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Friday, September 11, 2015

Do black lives matter?

The New York Daily News headline read: "Some Crown Heights residents say West Indian Day Parade is no cause for celebration: 'I don't leave my home'."

The story is a follow-up to the stray shooting of an innocent bystander, Carey Gabay, an aide to Democratic Governor Andrew Cuomo, whose knee-jerk reaction to the crime was a call for more gun control.


What you need is for the black community to stop making excuses for black criminals -- to condemn rap music, thug life, and the embrace of Third World cultural values. Is there no shame in Crown Heights? Half the people in prison are black, a race that makes up only 12% of the population. Instead of showing any shame in producing so much crime, Instead of remorse for this behavior Americans hear belligerence from black leaders who demand more government spending on their community as ad hoc reparations for long-ago slavery.

The people hurting from this idiocy are mainly black people. Praising criminals and promoting the Thug Life results in the shooting of people like Carey Gabay.

Consider the hellhole the thugs have made of Crown Heights by co-opting an annual community parade.

From the New York Daily News:
The annual West Indian American Day Parade is no cause for celebration among some residents along its Crown Heights route.
“I don’t leave my home that weekend,” said Yolanda Cox, 62, who lives near the spot where Gov. Cuomo’s aide Carey Gabay was shot in the head. “I stay inside. Back in the day it was better. It was safer.
“The people, they drink, they get high, things escalate,” she continued. “I always say, ‘Bullets have no eyes.’ And that’s how innocent people get hurt.”
The immigrant from Panama arrived in the neighborhood 25 years ago and last went to the parade in the mid-1990s.
“Back then, it was more enjoyable,” she said. “You could enjoy and celebrate the culture without worrying.”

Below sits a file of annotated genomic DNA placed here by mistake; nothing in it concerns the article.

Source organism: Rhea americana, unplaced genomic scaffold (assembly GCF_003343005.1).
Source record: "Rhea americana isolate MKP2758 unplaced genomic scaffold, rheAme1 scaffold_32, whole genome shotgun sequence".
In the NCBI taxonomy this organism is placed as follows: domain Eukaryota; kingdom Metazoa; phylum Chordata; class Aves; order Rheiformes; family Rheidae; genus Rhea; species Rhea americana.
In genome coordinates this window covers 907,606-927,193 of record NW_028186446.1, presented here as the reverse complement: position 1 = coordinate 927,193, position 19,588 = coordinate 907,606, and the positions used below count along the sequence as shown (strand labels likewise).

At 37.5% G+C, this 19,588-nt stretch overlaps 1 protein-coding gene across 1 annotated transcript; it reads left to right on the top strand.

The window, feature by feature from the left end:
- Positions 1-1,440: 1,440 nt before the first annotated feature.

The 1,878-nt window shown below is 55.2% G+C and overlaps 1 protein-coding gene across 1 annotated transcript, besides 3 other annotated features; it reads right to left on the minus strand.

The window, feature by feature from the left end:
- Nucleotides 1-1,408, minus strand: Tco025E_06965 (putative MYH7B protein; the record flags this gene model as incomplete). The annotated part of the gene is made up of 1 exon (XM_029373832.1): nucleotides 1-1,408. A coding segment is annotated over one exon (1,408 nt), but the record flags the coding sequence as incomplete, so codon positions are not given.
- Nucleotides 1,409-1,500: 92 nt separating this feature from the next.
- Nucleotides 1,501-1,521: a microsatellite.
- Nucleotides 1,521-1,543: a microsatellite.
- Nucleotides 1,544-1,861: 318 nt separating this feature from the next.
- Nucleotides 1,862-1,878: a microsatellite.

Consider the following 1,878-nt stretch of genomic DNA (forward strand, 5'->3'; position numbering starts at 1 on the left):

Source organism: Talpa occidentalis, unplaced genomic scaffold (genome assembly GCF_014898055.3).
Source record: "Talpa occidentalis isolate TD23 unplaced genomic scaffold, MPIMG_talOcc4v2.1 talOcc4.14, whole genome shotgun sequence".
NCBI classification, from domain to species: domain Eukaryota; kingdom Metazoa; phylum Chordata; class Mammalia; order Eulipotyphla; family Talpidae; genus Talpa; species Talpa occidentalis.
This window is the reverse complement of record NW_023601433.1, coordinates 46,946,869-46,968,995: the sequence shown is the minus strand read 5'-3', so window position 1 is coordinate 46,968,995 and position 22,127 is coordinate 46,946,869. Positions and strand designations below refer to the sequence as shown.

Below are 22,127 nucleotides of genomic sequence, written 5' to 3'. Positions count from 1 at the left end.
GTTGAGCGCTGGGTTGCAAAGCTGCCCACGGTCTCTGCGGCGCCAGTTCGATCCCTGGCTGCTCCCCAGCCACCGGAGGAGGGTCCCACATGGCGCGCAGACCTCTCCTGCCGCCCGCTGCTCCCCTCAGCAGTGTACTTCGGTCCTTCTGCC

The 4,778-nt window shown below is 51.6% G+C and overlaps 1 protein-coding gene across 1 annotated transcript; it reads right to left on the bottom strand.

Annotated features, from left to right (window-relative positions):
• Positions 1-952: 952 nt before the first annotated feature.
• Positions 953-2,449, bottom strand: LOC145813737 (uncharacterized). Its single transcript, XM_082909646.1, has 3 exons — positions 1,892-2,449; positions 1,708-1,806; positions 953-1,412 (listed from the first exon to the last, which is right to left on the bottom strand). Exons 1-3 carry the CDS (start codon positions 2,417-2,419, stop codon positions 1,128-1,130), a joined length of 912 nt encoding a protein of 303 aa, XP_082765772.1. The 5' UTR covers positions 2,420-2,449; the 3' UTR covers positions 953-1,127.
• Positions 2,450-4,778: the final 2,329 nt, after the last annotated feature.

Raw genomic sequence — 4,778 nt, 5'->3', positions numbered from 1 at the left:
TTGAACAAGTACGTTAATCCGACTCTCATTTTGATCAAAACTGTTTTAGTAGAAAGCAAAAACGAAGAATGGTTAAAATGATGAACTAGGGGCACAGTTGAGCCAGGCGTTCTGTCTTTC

Democratic Party officials evidently benefit from this crime life, either financially through payoffs from drug dealers, or through political muscle the gangs provide. We can extrapolate that from the pattern of behavior. South Side Chicago is controlled by gangs thanks to decades of indifference at City Hall. What was the first thing the first Democratic mayor of New York in 20 years did? He changed police policies that had stopped crime and recruited homeless people to take over the streets.  Baltimore, San Francisco, Detroit -- same old stuff.

Instead of putting criminals in prison, people like Yolanda Cox are prisoners of their own homes.


  1. Dems hate the poor and black--see what happens to the poor and black.

  2. I wish there was a way.....

    But there isn't.

    Like individual people, groups of people, using first-person plural words, have to recognize that there is a problem, that they are individually and collectively responsible for the problem, that others may indeed be somehow the cause or contribute to it but are not in anyway responsible for its solution, AND that they are individually and collectively going to have to change what needs to be changed.

    Is there a 12-step program for large groups of people who have and are part of a problem?

  3. It maybe true that the Dems hate the poor and the black (I think not--thier very exiwstence depends on nurturing the dependence.

    But you and the poor and the black are not going to change the Dems. You and the poor and the bkack can ownly change themselves.

  4. Quotation of the Day, from Booker T. Washington’s 1911 book My Larger Education, Being Chapters from My Experience:

    There is another class of colored people who make a business of keeping the troubles, the wrongs, and the hardships of the Negro race before the public. Having learned that they are able to make a living out of their troubles, they have grown into the settled habit of advertising their wrongs — partly because they want sympathy and partly because it pays. Some of these people do not want the Negro to lose his grievances, because they do not want to lose their jobs.

    HT: Carpe Diem blog

  5. How free is a country when you can't sit on your porch?